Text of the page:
My aunt, Wadia Hazar, who later came to live in Brazil, completed her studies in the 1890s in Sidon, 50km from Jdeida in an Anglican school, visiting her family only once or twice a year, coming and going on the back of a mule.
This thirst for knowledge has led schools to extend their teaching from elementary to intermediate. Many continued their studies at universities in Beirut and abroad, mainly in the United States.
The joint effort of Fadlo Hourani, a renowned Marjeyouni in England, and the Union of Orthodox and Anglican Churches brought to life the Marjeyoyn National School.
Even after the separation of the churches the school continued to operate on the premises of Orthodox Diocese until the son of Fadlo, international political consultant, Dr. Cecil Hourani in the years 1956 - 1959, managed a land donations from families of Shaker El Khoury and others, the Ford Motor Company and the U.S. government for the construction of the new premises of the Marjeyoun National College with 11 buildings to house classes from Kindergarten to high school and dormitories. Last year, 2010, another member of this family dedicated, engineer Amal Issa Hourani built on his own, a great sporting and social activities centre by the college.
In 1909, the first newspaper in South Lebanon: Sahifat almarj - The Journal of the plain, was published in Marjeyoun by Dr.Assad Diab Rahal and in 1921 Annahda Al Marjeyounia club was established and the Annahda Newspaper (the Renaissance), Fadeel Wehbe and Kaisser Rached, my father as editors.
Then came the newspapers: Al Kalam Assarih (The honest pen) by Alfred Abu Samra, Sada Aljanoub (the Eco of the South), by Radi Dakhil, and the famous magazine (The Plain) by Dr. Adib Assad Diab Rahal.
In 1960 the corner stone of Marjeyoun hospital was placed with the presence of Dr. Michael Ibrahim Shadid who helped financing it by the U.S. emigrants on a piece of land donated by the Abou Zulof family .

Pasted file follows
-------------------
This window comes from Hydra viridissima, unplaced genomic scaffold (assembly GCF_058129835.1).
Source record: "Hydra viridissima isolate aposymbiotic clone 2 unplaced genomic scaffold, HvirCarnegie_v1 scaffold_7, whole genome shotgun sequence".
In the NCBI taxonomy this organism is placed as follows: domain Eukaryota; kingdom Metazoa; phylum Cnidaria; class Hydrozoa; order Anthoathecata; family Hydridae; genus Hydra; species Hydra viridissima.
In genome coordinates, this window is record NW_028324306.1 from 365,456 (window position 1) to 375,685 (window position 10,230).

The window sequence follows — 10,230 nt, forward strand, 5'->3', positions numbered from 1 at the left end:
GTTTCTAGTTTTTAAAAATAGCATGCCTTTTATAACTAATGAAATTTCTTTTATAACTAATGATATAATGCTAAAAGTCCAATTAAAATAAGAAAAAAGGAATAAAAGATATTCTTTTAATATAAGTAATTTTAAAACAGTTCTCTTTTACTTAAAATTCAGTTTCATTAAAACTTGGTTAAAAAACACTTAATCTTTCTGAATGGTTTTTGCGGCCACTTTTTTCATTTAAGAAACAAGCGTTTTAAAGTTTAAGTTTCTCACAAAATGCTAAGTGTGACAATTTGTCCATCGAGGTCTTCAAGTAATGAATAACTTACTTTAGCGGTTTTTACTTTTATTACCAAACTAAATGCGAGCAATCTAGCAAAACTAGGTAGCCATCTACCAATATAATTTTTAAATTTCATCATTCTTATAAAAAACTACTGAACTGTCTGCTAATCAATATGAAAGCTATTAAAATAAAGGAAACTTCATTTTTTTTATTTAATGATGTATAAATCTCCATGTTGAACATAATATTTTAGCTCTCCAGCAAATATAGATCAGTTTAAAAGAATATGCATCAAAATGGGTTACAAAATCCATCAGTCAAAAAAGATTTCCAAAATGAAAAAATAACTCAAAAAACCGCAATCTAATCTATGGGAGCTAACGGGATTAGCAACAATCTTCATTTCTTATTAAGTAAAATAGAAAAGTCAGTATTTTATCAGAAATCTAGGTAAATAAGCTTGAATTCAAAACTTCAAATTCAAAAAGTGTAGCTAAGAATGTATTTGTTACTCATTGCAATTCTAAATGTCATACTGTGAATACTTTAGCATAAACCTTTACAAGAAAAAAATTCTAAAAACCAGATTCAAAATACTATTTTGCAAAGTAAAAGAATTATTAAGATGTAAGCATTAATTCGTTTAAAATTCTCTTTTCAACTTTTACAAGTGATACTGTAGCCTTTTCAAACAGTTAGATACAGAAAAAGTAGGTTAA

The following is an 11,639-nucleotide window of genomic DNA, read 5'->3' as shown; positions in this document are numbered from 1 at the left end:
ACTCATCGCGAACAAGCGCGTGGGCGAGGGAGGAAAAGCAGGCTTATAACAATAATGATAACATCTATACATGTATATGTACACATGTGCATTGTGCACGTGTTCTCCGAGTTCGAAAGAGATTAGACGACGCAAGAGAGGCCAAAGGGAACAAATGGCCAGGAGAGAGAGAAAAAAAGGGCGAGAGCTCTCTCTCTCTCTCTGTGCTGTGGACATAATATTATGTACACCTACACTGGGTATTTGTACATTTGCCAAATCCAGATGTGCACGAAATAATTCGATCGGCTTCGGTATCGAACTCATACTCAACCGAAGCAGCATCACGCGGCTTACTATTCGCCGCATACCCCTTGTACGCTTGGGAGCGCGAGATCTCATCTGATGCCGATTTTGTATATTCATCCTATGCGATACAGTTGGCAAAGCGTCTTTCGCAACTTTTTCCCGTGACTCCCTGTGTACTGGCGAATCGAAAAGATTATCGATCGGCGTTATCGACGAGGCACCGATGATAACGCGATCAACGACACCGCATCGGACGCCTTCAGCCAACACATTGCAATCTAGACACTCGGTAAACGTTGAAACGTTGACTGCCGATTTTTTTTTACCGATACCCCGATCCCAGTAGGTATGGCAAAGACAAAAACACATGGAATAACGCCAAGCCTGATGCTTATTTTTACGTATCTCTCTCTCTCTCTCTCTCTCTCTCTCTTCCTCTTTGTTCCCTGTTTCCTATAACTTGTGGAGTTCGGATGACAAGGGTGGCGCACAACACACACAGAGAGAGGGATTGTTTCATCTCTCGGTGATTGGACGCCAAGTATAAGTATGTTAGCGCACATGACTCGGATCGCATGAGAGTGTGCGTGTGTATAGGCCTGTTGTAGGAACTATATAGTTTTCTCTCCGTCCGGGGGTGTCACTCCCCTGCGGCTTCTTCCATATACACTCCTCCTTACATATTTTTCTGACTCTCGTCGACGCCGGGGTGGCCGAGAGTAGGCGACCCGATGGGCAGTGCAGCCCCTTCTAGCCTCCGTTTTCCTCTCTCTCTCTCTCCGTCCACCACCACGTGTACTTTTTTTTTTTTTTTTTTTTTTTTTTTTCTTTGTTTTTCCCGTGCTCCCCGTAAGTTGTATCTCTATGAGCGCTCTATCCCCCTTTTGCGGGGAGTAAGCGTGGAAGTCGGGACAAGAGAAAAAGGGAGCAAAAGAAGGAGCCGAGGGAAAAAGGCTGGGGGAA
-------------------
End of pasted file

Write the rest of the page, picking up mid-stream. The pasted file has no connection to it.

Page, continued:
The first hospital in Jdeida was established and maintained by Dr. Kamel Jabour and Dr. Halim Barakat in the year 1928. Now, with the internet age, we have site Marjeyoun (www.marjeyoun.net) created and maintained by Hashem Hashem and his son Julio of Canada. This site receives and sends information on the worldwide web about Marjeyoun and the other thirty one towns and villages of the region to people Lebanon and all over the world. A new website was launched a few weeks ago talking about life, history, daily life and beauty of this wonderful town.
In 1952, Marjeyoun (five years before Lebanon) shone with electricity; generators were donated by immigrants in the United States.

Ladies and Gentlemen:
The Immigrants from Marjeyoun are in every part of this planet. The first Marjeyouni to visit China and Japan was Abdalla Hanna Mansour Salameh who lived in Australia between the years 1892 to 1901.
Of the first emigrants to Brazil were Markus Rahal & Saiid Abou Zulof. From the far north of Canada, through all the Americas, Africa, Europe and Australia, including of course Brazil, there are people from this great and famous Jdeidet Marjeyoun who never had a population over 7000 inhabitants.

After the civil war between 1975 and 1990, Jdeida returned to a city school. Marjeyoun, which shrunk in Lebanon, grew worldwide. To illustrate this migration, I will talk about what I know most, about the Rashid family: The members of the Rashid and their blood relatives are over 2000 in the United States of America alone. The Eighty-third family reunion was held in 2011 in Pittsburg, Pennsylvania. Here in Brazil we have over 600 descendants. There are other families smaller and greater with their clubs.

With more than 40,000 souls in the world dare to compare Marjeyoun to the Phoenix, mythical bird that always rises from the ashes stronger and more beautiful.
Amid all this rich history and descendants of these numbers, we are here in Sao Paulo, striving for the Marjeyoun Club of Brazil stay alive and active.
A club that is for one of the most famous towns in Lebanon which craves for education. That said, I would like to draw the attention of those who know the stories about their cities and towns, tell them to your children and I'm sure that this will increase their love for their origins and the past of their relatives.
Thank you.